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Child Free: Feminism

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Feminism, choices, and children [Dec. 5th, 2007|12:18 am]
Child Free: Feminism


Apparently I've pissed off someone on my flist for suggesting that not all single mothers are perfect saints and that having babies you can't afford is a bad idea. (I won't name her to avoid possible trolling and/or wank.) This came during a discussion about the meaning of feminism and whether identifying as "feminist" means that you have to support every stupid thing a woman does because she's a woman. She said no, but when I said that I don't support women having babies just because they can, especially when they can't afford them or want special treatment for having them, I got called a "conservative" and basically flamed.

So here's my question: we all know that feminism means being about the right to make choices. But does it mean that we have to support even the stupid or reckless choices? As women, we all have the right to have children; shouldn't we also have the duty to use that right responsibly? We all know that it takes two to create a child. Unfortunately, since only the woman can get pregnant, she has to shoulder a greater burden of the responsibity to prevent or raise a child - it's not fair, but life generally isn't. And let's face it, one woman's decision to have a child she can't afford and needs welfare to support, or to demand special privileges at work (time off, reduced workload) because she has kids, affects all of us. Should we have to shoulder the extra burden without complaint because we're feminists and it's for the chyylldrun and besides, it's her choice? Or do we have the right to say "Grow up and stop being a dumbass - it's not all about you"? To me, it's kind of like this: You have the right to own cats. But when you take in more cats than you can afford to feed and expect me to pay extra taxes to supply your cat food, or when I have to double my workload because you have to leave early every other day to take the kitties to playgroup, I should have the right to say "Maybe you shouldn't have so many cats." Why should it be different when we're talking about kids?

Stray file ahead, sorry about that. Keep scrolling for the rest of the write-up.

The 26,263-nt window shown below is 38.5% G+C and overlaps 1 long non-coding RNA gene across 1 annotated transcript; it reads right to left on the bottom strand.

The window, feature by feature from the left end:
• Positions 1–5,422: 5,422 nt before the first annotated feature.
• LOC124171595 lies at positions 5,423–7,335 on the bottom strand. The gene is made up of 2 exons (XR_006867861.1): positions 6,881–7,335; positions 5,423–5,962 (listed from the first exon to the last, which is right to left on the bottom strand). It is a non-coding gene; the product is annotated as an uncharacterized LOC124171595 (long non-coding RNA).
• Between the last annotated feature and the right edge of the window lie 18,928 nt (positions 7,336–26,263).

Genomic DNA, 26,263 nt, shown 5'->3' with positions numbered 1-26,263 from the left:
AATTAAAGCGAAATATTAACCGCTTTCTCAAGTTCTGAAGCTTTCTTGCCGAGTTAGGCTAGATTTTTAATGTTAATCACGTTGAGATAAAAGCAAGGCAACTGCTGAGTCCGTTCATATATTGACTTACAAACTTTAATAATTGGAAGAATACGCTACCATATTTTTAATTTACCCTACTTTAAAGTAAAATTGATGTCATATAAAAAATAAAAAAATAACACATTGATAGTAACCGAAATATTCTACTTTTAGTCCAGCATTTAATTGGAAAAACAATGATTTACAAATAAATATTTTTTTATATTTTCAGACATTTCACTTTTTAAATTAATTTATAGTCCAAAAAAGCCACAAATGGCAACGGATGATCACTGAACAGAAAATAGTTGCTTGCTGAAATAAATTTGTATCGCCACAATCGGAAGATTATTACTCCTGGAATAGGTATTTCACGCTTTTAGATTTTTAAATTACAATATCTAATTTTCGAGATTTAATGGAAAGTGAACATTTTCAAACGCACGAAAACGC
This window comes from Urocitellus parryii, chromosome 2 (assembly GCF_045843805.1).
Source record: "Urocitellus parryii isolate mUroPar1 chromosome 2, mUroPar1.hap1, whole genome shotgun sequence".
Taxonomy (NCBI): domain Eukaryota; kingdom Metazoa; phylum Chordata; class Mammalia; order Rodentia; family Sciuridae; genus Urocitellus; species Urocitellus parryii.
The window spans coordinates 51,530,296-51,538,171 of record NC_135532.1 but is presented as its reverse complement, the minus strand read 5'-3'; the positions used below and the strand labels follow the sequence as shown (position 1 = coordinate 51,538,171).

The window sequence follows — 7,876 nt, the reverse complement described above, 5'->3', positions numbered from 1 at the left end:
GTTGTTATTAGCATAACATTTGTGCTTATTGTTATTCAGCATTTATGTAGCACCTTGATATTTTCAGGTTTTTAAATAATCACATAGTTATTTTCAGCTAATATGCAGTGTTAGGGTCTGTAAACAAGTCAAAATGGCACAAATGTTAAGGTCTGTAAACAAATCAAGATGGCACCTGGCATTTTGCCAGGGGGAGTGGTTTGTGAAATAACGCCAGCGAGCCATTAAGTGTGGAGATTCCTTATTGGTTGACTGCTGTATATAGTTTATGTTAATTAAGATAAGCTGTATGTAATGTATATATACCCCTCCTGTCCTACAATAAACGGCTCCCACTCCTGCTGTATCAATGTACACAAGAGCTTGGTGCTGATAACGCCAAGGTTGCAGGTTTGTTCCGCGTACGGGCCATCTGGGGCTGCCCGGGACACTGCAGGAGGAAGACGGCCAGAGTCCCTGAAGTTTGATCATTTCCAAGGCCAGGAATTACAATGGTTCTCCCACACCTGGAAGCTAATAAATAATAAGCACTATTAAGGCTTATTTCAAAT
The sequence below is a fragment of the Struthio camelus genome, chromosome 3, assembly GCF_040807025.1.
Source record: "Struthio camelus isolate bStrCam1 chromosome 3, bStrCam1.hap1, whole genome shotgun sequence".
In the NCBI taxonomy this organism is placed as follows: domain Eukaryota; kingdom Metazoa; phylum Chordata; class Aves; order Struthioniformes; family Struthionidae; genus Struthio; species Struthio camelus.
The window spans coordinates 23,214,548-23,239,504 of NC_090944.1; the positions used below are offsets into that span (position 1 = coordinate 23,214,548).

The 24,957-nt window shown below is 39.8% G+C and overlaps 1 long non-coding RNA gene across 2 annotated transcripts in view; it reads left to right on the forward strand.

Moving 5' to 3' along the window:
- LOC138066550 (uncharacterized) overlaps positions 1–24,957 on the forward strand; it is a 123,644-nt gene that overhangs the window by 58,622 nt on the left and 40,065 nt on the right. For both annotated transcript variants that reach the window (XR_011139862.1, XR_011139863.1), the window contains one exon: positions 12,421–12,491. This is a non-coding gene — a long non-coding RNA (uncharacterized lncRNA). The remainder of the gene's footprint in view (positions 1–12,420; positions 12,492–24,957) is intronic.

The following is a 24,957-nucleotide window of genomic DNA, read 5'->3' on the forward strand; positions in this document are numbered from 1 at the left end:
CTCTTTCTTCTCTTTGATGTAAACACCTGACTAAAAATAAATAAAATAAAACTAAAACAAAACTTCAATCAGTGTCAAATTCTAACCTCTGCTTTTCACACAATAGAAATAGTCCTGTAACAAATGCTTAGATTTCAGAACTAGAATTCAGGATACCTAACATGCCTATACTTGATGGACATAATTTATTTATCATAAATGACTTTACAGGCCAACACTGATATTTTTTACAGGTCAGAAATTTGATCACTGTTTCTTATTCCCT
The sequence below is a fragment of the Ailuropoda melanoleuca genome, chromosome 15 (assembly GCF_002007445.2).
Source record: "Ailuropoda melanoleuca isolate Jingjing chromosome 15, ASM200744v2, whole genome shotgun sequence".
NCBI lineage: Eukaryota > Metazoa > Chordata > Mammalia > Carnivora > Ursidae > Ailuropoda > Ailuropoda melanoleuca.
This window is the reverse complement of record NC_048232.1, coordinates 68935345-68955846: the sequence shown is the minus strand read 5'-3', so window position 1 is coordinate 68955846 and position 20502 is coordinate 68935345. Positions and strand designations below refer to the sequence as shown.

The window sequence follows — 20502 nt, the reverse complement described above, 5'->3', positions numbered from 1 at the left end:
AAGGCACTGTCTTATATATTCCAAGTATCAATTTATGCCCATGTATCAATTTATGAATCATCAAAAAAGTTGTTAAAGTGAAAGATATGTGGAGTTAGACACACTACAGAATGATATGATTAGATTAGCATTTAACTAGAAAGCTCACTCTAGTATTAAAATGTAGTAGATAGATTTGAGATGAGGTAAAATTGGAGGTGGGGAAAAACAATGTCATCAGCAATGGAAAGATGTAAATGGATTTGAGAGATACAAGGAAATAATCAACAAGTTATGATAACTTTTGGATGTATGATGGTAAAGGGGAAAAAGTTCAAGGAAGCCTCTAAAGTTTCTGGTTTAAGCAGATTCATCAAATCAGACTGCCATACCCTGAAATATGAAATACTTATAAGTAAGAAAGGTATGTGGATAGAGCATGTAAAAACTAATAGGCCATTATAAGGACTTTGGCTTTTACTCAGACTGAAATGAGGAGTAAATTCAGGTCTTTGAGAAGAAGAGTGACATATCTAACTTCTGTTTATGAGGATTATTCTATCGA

What are your thoughts on the subject?

X-posted to cf_hardcore

[User Picture]From: blueskycomplex
2007-12-05 09:39 am (UTC)
This is actually something I really object to about the direction modern feminism has gone in. They don't seem to get that there's a difference between supporting someone's stupid or reckless decision and supporting their right to make that stupid or reckless decision in the first place. I believe that denying someone's right to have a child they want is wrong, in the exact same way that it's wrong to deny someone's right to a childfree life. But I also believe that if you're going to stake a claim to certain rights, you mustn't take the piss.